The team then pointed another two UV lasers towards the dicarbon: one to flood it with radiation, the other to make its atoms detectable. The radiation hit ripped the dicarbon apart, sending its carbon atoms flying onto a speed detector.
By analysing the speed of these quickly-moving atoms, the team could measure the strength of the carbon bond to about one in 20,000 – which is like measuring 200 metres to the nearest centimetre.
Ms Borsovszky says due to the complexity of the experiment it took nine months before they were able to make their first observation.
“We were about to give up,” she says. “It took so long to make sure everything was precisely lined up in space and time.
“The three lasers were all invisible, so there was a lot of stabbing in the dark – quite literally.”
Prof. Schmidt says this is the first time anyone has ever observed this chemical reaction.
“It’s extremely satisfying to have solved a conundrum that dates back to the 1930s.”
Solving space mysteries
There are around 3700 known comets in the solar system, although it’s suspected there could be billions more. On average, a comet’s nucleus is a whopping 10 kilometres wide – but its coma is often 1000 times bigger.
Bright comets can put on spectacular shows for those lucky enough to see them. But in the past, comets might have done more than that for Earth – in fact, one of the theories about the origin of life is that comets once delivered the building blocks of life right to our doorstep.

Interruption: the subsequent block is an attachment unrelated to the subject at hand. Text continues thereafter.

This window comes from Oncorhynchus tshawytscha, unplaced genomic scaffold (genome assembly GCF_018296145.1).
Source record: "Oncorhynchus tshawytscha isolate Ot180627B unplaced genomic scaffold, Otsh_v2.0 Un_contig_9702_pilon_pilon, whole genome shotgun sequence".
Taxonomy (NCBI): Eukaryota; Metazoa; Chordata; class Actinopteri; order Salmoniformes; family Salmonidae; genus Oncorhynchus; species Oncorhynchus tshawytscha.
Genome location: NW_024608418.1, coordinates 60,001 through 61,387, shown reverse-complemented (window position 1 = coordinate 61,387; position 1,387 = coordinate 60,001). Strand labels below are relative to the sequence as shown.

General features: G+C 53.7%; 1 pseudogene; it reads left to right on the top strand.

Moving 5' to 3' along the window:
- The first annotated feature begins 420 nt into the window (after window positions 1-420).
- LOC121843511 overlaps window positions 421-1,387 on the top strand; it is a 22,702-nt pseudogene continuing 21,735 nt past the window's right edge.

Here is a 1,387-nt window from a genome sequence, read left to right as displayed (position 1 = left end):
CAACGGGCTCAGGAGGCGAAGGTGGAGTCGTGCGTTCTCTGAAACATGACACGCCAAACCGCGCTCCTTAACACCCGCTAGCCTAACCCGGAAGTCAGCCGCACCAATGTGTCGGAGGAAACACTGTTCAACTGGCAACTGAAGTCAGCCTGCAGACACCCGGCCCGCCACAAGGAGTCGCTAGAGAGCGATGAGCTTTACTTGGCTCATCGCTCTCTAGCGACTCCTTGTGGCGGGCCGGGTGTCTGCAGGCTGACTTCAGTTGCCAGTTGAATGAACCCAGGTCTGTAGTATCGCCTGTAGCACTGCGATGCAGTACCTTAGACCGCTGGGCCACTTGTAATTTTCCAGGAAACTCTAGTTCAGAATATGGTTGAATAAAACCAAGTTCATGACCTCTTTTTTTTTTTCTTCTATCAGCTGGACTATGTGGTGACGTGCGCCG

“This exciting research shows us just how complex processes in interstellar space are,” says Professor Martin van Kranendonk, a UNSW astrobiologist and geologist who was not involved in the study.
“Early Earth would have experienced a jumble of different carbon-bearing molecules being delivered to its surface, allowing for even more complex reactions to occur in the leadup to life.”
Now that the case of the missing green tail in comets is solved, Prof. Schmidt, who specialises in space chemistry, wants to continue solving other space mysteries.
Next, he hopes to investigate diffuse interstellar bands: patterns of dark lines between stars that don’t match any atom or molecule we know of.
“Diffuse interstellar bands are a pretty big unsolved mystery,” he says. “We don’t know why the light that's arriving on Earth often has nibbles taken out.
“This is just one more mystery in a huge inventory of bizarre things in space that we’re yet to discover.”
This article was reproduced with permission from UNSW.